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I’d heard a lot of not so good things about this movie, and there are some things that are just irksome, and make me not want to watch something. One of the biggest turnoffs for me was the lack of PoC in turn of the century, Harlem Renaissance, New York. New York, like London, has always been very cosmopolitan and full of many different types of people, and it was kinda disheartening to see that the creators of this movie hadn’t even considered PoC,  as part of the fabric of this city.

In fact, one of the biggest drawbacks to my watching the movie, was I didn’t get any sense of New York as a hodgepodge of cultures. Everyone in the movie seemed like your standard, White, English speaking, suburbanite, instead of the Italians, Irish,  and various ethnicities  that were actually there. In the movie, the city feels curiously clean, and antiseptic.

Nevertheless, despite the absence of PoC, (and grittiness), it did have adequate representation of the kinds of women  who actually affect the plot. I liked most of the female characters, and thought they were intriguing, but I was also inspired to watch it because of a review I read on Stitch’s Media Mix, that talked about the treatment of Creedence, one of the primary characters.

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I fell in love with the two male lead characters, though. These two men, Newt Scamander ,and Jacob Kowalski, are written so differently than the way most men are written in action/fantasy films, that’ it’s a really pleasurable experience to watch them, something you don’t realize until after the film is over. The two of them are just sweet and likable characters. Even Creedence is less a villain than a victim.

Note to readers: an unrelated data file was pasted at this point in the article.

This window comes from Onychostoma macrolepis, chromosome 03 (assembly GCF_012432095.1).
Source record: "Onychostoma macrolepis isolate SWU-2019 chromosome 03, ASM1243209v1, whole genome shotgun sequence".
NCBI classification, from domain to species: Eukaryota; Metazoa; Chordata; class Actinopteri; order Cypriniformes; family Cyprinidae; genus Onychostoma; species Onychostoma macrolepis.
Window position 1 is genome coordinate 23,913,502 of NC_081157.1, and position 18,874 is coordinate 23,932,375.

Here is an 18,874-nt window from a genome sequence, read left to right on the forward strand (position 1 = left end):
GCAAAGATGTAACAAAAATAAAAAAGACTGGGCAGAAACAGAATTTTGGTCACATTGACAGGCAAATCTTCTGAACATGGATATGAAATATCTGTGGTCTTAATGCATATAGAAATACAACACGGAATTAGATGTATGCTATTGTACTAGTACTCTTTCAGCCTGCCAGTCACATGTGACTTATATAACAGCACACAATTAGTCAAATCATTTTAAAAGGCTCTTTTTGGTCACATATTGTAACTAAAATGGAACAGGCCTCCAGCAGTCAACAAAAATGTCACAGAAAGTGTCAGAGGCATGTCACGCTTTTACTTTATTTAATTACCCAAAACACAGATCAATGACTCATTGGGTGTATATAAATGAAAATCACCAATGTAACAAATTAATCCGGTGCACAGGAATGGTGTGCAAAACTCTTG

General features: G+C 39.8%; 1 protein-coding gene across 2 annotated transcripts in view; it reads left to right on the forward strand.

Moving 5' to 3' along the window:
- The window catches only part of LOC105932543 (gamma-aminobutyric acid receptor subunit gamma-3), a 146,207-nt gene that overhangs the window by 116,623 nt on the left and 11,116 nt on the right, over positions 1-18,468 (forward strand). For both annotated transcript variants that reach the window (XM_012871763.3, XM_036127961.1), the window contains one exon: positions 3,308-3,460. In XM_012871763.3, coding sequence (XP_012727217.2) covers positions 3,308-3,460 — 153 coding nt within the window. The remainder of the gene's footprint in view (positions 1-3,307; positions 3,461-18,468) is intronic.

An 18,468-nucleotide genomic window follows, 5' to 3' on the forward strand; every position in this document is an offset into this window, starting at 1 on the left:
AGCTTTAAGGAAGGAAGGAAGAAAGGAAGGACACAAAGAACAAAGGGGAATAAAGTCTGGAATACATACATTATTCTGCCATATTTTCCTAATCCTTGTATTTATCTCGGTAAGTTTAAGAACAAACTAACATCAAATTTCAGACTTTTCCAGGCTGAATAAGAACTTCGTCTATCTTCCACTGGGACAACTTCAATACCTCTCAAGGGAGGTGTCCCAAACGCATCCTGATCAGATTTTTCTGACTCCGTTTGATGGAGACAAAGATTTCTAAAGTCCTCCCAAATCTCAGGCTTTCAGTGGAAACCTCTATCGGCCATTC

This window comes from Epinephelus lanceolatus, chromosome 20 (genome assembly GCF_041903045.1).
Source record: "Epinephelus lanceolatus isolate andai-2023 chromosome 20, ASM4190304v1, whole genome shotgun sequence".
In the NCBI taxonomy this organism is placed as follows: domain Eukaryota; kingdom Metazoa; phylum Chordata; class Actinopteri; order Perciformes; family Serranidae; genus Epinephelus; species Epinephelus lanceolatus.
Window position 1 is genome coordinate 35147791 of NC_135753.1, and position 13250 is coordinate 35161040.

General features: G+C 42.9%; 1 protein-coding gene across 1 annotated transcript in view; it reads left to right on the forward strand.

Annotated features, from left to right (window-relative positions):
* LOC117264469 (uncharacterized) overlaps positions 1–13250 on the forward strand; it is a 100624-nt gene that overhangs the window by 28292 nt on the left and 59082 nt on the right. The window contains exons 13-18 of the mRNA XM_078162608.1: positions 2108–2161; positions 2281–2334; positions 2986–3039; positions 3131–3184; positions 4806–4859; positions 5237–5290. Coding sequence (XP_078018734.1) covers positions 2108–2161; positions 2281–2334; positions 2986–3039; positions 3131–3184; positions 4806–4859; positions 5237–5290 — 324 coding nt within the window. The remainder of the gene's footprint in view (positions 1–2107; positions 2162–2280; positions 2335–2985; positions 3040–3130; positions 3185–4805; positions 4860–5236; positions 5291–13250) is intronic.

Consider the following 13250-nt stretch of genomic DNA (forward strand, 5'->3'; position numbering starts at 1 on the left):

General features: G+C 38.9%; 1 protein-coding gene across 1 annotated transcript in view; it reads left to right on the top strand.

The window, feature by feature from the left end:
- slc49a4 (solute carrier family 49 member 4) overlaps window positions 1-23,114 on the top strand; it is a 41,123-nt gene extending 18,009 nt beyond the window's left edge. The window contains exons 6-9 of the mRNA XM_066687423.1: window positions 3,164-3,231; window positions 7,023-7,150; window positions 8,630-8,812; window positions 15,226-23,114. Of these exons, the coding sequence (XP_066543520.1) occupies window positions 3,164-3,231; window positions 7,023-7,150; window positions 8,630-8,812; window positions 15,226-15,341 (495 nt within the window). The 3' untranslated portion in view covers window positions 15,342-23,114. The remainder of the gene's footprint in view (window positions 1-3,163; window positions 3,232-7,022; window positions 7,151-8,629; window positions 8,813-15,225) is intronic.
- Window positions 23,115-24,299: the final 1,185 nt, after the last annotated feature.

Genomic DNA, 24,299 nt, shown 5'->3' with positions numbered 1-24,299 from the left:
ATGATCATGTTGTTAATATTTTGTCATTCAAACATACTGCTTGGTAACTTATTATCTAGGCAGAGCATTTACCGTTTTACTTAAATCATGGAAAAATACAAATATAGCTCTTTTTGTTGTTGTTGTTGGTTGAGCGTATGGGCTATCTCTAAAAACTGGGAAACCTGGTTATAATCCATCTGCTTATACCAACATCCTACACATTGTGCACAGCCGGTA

Don’t get me wrong, the Fantastic Beasts of the title are, by turns, cute, terrifying, and deeply funny (and I now want a tiny, sassy, Mr. Picket for my own). But the real draw for me was the relationships between the characters, and Newt. I’m not a huge Eddie Redmayne fan, but he’s great as Newt, as he’s unlike your typical movie hero being, because he’s gentle, fearless, compassionate, slightly snarky, emotionally vulnerable, and unimposing. Redmayne also turns out to have great  comedic timing, as one of my favorite scenes was the mating dance of the Erumpant.

Raising Arizona (1987)

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https://tvgeekingout.wordpress.com/2017/05/02/speaking-of-crime-raising-arizona-1987/